Are Colon Polyps Always Worrisome?
If you get a colon cancer screening, you may learn that you have polyps growing in your colon. This is actually quite common for elderly people, though it can happen at younger ages as well.
Fortunately, colon polyps are usually nothing to worry about – if they are removed. Because of that "if," most colonoscopy doctors will take them out right as they find them during the exam. This is possible through the use of a special tool that goes onto the scope tube.
Technically, colon polyps are considered "pre-cancerous." They are abnormal growths, but are typically not yet cancer. However, they have a higher chance of turning into cancer if left alone. Therefore, the recommendation is always to get rid of them.
Getting rid of most colon polyps just takes snipping them off with a special tool. However, for ones that are very advanced, a more-involved surgery will be needed that includes stitching up the affected area after polyp removal. Either way, almost all cases are done with the scope, and there is no open surgery involved.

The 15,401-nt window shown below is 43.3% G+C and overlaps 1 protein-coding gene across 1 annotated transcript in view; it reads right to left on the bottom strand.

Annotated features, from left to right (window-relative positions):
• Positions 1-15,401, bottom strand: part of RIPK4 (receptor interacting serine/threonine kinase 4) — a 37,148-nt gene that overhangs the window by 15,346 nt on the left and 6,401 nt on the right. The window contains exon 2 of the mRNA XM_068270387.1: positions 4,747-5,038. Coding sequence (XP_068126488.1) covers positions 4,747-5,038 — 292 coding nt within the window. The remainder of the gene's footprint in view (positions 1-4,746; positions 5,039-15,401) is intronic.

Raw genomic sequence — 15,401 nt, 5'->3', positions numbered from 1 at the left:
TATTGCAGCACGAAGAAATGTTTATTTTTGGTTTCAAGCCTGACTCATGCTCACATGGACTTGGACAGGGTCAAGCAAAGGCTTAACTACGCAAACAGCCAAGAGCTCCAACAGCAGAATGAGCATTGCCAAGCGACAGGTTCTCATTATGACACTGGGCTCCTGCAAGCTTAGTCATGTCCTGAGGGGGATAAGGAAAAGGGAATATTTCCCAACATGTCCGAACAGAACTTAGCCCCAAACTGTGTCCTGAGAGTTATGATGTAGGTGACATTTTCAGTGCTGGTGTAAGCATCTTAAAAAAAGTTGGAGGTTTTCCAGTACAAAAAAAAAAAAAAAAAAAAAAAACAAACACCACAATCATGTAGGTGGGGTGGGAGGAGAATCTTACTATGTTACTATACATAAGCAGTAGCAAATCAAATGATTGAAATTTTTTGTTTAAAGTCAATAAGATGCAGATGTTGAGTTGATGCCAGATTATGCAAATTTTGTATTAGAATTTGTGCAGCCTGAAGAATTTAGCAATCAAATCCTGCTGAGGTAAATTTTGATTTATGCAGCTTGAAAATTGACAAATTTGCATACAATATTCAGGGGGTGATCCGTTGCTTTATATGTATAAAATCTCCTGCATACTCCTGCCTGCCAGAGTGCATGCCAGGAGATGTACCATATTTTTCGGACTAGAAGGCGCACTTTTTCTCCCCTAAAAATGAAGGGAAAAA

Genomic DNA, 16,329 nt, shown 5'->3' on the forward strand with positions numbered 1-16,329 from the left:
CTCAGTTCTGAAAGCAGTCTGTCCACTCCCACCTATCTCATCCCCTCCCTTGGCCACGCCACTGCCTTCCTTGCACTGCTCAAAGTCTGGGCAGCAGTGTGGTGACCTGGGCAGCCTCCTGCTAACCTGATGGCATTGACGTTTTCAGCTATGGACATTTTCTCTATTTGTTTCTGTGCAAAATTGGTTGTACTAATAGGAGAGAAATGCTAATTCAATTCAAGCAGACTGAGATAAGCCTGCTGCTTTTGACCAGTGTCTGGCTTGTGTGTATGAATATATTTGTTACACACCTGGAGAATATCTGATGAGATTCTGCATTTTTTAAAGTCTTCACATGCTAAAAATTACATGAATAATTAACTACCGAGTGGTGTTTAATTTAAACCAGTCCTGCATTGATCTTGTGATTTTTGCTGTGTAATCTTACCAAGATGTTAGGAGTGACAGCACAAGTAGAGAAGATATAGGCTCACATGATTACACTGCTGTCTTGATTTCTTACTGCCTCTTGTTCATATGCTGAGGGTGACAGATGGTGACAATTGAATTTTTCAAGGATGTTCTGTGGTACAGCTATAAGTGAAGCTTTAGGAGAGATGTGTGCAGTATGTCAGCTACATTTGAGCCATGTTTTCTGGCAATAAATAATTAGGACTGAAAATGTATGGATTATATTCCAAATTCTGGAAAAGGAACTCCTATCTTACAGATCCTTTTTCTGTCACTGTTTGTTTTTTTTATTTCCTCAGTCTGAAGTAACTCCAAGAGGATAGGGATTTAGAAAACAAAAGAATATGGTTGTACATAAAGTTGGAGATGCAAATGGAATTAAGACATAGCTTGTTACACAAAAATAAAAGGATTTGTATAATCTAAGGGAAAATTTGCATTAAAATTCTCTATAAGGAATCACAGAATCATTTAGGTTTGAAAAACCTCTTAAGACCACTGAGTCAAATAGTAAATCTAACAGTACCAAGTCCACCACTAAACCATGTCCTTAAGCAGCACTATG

In the vast majority of cases, polyp removal is so simple that it is done during colon cancer screening and requires no stitches. Therefore, you shouldn't let concerns about this cause you to delay that screening. Delay is cancer's friend, and it is what allows polyps to become malignant. Getting rid of them right away is typically painless, trouble-free, and prevents future problems that would be far worse.
If you have any other concerns about colon cancer screening, talk to your gastroenterologist. He or she will surely put your fears to rest about this common procedure, which is done hundreds of thousands of times per year or more.